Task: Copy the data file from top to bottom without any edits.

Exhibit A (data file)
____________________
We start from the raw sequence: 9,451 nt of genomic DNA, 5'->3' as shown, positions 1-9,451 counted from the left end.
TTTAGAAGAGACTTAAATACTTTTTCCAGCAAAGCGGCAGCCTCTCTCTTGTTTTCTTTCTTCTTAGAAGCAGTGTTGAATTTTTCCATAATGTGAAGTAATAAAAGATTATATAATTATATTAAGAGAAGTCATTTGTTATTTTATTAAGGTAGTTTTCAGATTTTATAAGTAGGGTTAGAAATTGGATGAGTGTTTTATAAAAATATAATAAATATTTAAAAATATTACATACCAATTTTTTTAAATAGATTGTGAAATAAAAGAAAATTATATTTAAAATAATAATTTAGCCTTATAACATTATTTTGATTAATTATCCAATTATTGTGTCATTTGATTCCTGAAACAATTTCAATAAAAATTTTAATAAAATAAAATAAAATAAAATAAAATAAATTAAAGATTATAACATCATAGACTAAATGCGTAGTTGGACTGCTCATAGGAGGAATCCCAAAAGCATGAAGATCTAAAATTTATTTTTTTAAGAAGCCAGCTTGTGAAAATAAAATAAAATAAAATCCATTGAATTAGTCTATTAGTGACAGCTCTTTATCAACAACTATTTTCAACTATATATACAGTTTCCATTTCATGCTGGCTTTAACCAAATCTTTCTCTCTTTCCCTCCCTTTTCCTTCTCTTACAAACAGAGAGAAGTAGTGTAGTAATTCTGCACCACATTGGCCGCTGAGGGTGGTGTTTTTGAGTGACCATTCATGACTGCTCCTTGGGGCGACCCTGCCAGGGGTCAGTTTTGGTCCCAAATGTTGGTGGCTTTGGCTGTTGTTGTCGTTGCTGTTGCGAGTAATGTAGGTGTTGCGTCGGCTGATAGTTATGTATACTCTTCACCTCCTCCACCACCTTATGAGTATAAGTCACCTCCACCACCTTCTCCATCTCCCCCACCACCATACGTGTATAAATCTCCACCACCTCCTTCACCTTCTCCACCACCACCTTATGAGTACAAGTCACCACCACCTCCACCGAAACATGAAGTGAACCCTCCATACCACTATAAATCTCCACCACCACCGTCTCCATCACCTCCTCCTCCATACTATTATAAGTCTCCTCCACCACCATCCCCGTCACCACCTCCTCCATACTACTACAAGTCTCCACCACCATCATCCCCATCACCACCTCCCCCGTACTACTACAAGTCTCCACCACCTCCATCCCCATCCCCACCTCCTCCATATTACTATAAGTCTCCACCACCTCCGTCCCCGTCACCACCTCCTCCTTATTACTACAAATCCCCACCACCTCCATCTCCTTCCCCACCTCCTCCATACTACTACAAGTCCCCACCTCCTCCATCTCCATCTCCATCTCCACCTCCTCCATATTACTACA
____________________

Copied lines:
We start from the raw sequence: 9,451 nt of genomic DNA, 5'->3' as shown, positions 1-9,451 counted from the left end.
TTTAGAAGAGACTTAAATACTTTTTCCAGCAAAGCGGCAGCCTCTCTCTTGTTTTCTTTCTTCTTAGAAGCAGTGTTGAATTTTTCCATAATGTGAAGTAATAAAAGATTATATAATTATATTAAGAGAAGTCATTTGTTATTTTATTAAGGTAGTTTTCAGATTTTATAAGTAGGGTTAGAAATTGGATGAGTGTTTTATAAAAATATAATAAATATTTAAAAATATTACATACCAATTTTTTTAAATAGATTGTGAAATAAAAGAAAATTATATTTAAAATAATAATTTAGCCTTATAACATTATTTTGATTAATTATCCAATTATTGTGTCATTTGATTCCTGAAACAATTTCAATAAAAATTTTAATAAAATAAAATAAAATAAAATAAAATAAATTAAAGATTATAACATCATAGACTAAATGCGTAGTTGGACTGCTCATAGGAGGAATCCCAAAAGCATGAAGATCTAAAATTTATTTTTTTAAGAAGCCAGCTTGTGAAAATAAAATAAAATAAAATCCATTGAATTAGTCTATTAGTGACAGCTCTTTATCAACAACTATTTTCAACTATATATACAGTTTCCATTTCATGCTGGCTTTAACCAAATCTTTCTCTCTTTCCCTCCCTTTTCCTTCTCTTACAAACAGAGAGAAGTAGTGTAGTAATTCTGCACCACATTGGCCGCTGAGGGTGGTGTTTTTGAGTGACCATTCATGACTGCTCCTTGGGGCGACCCTGCCAGGGGTCAGTTTTGGTCCCAAATGTTGGTGGCTTTGGCTGTTGTTGTCGTTGCTGTTGCGAGTAATGTAGGTGTTGCGTCGGCTGATAGTTATGTATACTCTTCACCTCCTCCACCACCTTATGAGTATAAGTCACCTCCACCACCTTCTCCATCTCCCCCACCACCATACGTGTATAAATCTCCACCACCTCCTTCACCTTCTCCACCACCACCTTATGAGTACAAGTCACCACCACCTCCACCGAAACATGAAGTGAACCCTCCATACCACTATAAATCTCCACCACCACCGTCTCCATCACCTCCTCCTCCATACTATTATAAGTCTCCTCCACCACCATCCCCGTCACCACCTCCTCCATACTACTACAAGTCTCCACCACCATCATCCCCATCACCACCTCCCCCGTACTACTACAAGTCTCCACCACCTCCATCCCCATCCCCACCTCCTCCATATTACTATAAGTCTCCACCACCTCCGTCCCCGTCACCACCTCCTCCTTATTACTACAAATCCCCACCACCTCCATCTCCTTCCCCACCTCCTCCATACTACTACAAGTCCCCACCTCCTCCATCTCCATCTCCATCTCCACCTCCTCCATATTACTACA